My review of English-Vinglish:
What Gauri Shinde’s debut film insists on showing us is so deliberately unspectacular, so quiet and dull and taken-for-granted, that when we see it in real life (and we see it all the time), we merely avert our eyes. It is the predicament of the person whose personhood is summarily dismissed by a refusal to value the work they do—casually, perhaps without malice—but resulting in no less cruelty than if it were intentional.
Because English-Vinglish, despite its name, is not just about English. English here is a placeholder. Being fluent in English, in the sadly skewed universe of contemporary India, automatically codes you as modern, fashionable, worthy of respect. Not being fluent in it relegates you to the back room: a second-class citizen unworthy of display.
Shashi is, first and foremost, a wife and mother, and Shinde’s masterstroke is to create a character whose fears and conflicts and insecurities are almost never a consequence of direct assaults made by the wider social world. Her experience of the world comes to her filtered through her husband and children.
So it makes complete sense when Shashi, at the film’s end, describes her view of family as a little world within the wider world, a space in which you ought to be held safe from the judgements and cruelties of the wider world. It is as close to a statement of worldview as a Hindi film heroine has ever been allowed to come, and whether you think of it as beautifully hopeful, or sadly, simplistically delusional, it is unlikely that you will come away unmoved.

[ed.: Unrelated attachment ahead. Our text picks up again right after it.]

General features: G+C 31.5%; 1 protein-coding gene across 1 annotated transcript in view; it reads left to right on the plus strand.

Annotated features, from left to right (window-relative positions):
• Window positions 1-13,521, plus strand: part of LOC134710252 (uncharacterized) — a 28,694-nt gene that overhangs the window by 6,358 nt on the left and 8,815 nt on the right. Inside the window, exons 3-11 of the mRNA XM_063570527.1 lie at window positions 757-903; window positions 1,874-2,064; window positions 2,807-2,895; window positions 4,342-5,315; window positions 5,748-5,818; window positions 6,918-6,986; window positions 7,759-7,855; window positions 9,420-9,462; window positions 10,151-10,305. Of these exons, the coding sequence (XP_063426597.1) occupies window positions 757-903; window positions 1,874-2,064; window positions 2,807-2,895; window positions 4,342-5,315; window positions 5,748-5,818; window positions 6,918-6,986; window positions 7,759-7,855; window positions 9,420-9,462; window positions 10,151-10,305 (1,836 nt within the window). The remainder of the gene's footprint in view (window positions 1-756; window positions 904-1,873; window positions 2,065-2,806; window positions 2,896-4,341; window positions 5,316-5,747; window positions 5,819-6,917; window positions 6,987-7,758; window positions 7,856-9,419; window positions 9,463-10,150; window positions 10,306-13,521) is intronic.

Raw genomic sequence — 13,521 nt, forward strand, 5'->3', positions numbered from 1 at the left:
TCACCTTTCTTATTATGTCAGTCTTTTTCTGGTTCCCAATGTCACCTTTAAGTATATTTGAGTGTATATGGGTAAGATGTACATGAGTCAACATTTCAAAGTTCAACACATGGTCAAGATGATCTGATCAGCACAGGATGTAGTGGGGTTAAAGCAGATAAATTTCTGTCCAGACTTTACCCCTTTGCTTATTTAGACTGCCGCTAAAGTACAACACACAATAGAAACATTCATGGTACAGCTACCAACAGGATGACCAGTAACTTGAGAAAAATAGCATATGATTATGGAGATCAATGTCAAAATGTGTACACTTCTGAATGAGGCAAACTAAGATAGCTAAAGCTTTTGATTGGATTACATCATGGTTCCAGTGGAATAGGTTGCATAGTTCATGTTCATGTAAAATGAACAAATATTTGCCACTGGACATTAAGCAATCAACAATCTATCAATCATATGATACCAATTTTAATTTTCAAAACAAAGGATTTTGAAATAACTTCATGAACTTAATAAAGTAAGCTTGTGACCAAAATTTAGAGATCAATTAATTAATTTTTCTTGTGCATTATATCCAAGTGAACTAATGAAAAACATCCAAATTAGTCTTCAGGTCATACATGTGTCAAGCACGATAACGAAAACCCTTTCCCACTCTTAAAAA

Because in the deliberate simplicity of its canvas—and its protagonist—lies the strength of Gauri Shinde’s film. By refusing to situate the vexed question of English in a larger socio-political context, by focusing its attention on the home, it does simplify the issue—but it also holds up a mirror to what must be the most mundane, most neglected aspects of our social lives: how we treat our mothers.
The New York segment is necessarily shot with the eyes of the dazzled outsider—all skyscrapers and downtown views— but Shinde also manages to fill it with nicely-observed moments that anyone who has ever negotiated the terrifying newness of any (Western) city will immediately identify with: the minor but life-altering trials—and triumphs—of making Metrocards work, finding your way to an interview, placing an order in a café without holding up the queue.